2. Measuring the value of such methods should be done professionally and morally before turning to lawyers.
A professional analysis would not simply ask: Did they tell us important information? Congress is apparently now preparing to parse the various claims on this score -- and that would be quite valuable.
But the argument that they gave us vital information, which readers can see deployed in the memos just as they were deployed to reassure an uneasy president, is based on a fallacy. The real question is: What is the unique value of these methods?
For this analysis, the administration had the benefit of past U.S. government treatment of high-value detainees in its own history (especially World War II and Vietnam) and substantial, painful lessons from sympathetic foreign governments. By 2005, the Bush administration also had the benefit of what amounted to a double-blind study it had inadvertently conducted, comparing methods that had evolved in Iraq (different Geneva-based rules, different kinds of teams) and the methods the CIA had developed, with both sets being used to against hardened killers.
Opponents should not overstate their side either. Had a serious analysis been conducted beforehand (it apparently was not), my rough guess is that it might have found that physical coercion can break people faster, with some tradeoff in degraded and less reliable results.
Which underscores the importance of moral analysis. There is an elementary distinction, too often lost, between the moral (and policy) question -- "What should we do?" -- and the legal question: "What can we do?" We live in a policy world too inclined to turn lawyers into surrogate priests granting a form of absolution. "The lawyers say it's OK." Well, not really. They say it might be legal. They don't know about OK.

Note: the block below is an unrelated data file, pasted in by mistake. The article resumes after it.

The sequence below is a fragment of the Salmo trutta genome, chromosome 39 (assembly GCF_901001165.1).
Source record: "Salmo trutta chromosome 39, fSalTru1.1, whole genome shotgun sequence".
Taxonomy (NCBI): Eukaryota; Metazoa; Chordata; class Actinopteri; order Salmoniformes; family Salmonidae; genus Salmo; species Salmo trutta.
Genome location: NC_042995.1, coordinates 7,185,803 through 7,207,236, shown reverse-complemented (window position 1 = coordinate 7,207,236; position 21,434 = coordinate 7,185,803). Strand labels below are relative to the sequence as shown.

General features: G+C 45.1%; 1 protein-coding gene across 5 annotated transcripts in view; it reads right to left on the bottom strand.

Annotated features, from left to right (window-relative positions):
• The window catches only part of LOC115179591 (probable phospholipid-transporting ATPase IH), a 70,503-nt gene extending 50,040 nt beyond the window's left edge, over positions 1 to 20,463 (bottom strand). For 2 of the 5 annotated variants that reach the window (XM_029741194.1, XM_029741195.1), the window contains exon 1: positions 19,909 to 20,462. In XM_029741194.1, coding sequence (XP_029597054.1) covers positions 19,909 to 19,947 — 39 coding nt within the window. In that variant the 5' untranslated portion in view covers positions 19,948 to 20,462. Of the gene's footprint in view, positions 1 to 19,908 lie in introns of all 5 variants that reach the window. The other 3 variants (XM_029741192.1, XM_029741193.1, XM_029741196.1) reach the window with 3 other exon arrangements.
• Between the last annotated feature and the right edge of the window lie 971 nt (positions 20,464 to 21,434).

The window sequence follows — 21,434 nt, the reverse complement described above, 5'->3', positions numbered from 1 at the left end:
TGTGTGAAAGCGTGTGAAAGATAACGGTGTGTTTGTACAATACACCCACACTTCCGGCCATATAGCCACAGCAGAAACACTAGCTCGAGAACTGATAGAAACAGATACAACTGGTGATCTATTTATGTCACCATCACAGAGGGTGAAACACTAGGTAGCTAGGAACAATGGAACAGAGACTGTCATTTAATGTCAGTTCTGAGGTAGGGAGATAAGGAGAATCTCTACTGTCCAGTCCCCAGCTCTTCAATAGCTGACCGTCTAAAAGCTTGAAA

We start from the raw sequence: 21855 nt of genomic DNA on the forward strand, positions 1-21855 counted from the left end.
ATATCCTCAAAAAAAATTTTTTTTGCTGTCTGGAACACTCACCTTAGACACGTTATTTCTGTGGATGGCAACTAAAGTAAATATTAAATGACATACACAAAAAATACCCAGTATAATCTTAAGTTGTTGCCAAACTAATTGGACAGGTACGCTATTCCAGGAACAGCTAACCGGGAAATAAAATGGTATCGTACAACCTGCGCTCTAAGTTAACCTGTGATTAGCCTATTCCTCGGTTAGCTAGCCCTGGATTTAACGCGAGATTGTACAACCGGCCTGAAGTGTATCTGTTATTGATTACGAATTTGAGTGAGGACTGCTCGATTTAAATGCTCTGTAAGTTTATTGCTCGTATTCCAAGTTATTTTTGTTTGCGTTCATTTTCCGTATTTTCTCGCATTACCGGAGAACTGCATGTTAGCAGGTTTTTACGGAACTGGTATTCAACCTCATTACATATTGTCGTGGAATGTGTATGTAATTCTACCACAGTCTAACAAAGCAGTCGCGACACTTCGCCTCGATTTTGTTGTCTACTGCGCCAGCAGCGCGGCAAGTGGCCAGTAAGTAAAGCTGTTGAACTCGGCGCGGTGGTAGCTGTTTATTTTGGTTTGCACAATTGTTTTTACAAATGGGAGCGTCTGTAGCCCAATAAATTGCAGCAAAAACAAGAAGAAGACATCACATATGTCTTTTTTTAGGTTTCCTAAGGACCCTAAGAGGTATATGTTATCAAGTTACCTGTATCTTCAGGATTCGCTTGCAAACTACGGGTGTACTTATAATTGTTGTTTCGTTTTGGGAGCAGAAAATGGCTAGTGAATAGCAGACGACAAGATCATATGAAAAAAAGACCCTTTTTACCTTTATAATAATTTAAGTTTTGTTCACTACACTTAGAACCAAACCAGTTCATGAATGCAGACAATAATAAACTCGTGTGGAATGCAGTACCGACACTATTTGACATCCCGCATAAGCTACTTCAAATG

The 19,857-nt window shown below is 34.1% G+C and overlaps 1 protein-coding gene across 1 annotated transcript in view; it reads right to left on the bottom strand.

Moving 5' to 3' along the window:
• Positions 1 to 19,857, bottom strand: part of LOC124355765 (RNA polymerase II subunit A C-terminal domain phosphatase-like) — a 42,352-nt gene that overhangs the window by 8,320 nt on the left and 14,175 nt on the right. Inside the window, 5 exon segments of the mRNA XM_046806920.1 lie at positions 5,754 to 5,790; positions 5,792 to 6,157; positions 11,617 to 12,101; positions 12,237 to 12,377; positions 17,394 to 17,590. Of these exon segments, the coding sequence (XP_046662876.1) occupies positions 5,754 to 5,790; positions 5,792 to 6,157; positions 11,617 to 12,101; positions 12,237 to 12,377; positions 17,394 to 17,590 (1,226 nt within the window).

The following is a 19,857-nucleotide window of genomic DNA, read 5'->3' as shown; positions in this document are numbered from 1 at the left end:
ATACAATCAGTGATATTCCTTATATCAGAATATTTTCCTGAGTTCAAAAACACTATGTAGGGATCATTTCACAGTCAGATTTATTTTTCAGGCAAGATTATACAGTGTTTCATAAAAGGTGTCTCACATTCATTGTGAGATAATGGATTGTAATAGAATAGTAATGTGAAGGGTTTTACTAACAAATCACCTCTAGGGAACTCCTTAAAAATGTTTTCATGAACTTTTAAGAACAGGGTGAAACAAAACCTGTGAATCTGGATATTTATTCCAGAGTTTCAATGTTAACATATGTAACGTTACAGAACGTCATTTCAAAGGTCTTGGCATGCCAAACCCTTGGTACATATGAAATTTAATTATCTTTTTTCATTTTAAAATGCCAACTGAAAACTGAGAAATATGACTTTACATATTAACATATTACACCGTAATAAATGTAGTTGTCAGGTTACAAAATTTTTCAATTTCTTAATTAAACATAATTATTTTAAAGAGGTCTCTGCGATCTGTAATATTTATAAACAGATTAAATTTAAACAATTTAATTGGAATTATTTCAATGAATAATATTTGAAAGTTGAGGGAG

3. The legal opinions have grave weaknesses.
Weakest of all is the May 30 opinion, just because it had to get over the lowest standard -- "cruel, inhuman, or degrading" in Article 16 of the Convention Against Torture. That standard was also being codified in the bill Senator John McCain was fighting to pass. It is also found in Common Article 3 of the Geneva Conventions, a standard that the Supreme Court ruled in 2006 does apply to these prisoners. Violation of Common Article 3 is a war crime under federal law (18 U.S.C. section 2441), a felony punishable by up to life imprisonment. (The OLC opinions do not discuss this law because in 2005 the administration also denied the applicability of Common Article 3.)
The OLC holds, rightly, that the United States complies with the international standard if it complies with the comparable body of constitutional prohibitions in U.S. law (the 5th, 8th, and 14th Amendments). Many years earlier, I had worked in that area of the law. I believed that the OLC opinions (especially the May 30 one) presented the U.S. government with a distorted rendering of relevant U.S. law.
At the time, in 2005, I circulated an opposing view of the legal reasoning. My bureaucratic position, as counselor to the secretary of state, didn't entitle me to offer a legal opinion. But I felt obliged to put an alternative view in front of my colleagues at other agencies, warning them that other lawyers (and judges) might find the OLC views unsustainable. My colleagues were entitled to ignore my views. They did more than that: The White House attempted to collect and destroy all copies of my memo. I expect that one or two are still at least in the State Department's archives.
Stated in a shorthand way, mainly for the benefit of other specialists who work these issues, my main concerns were: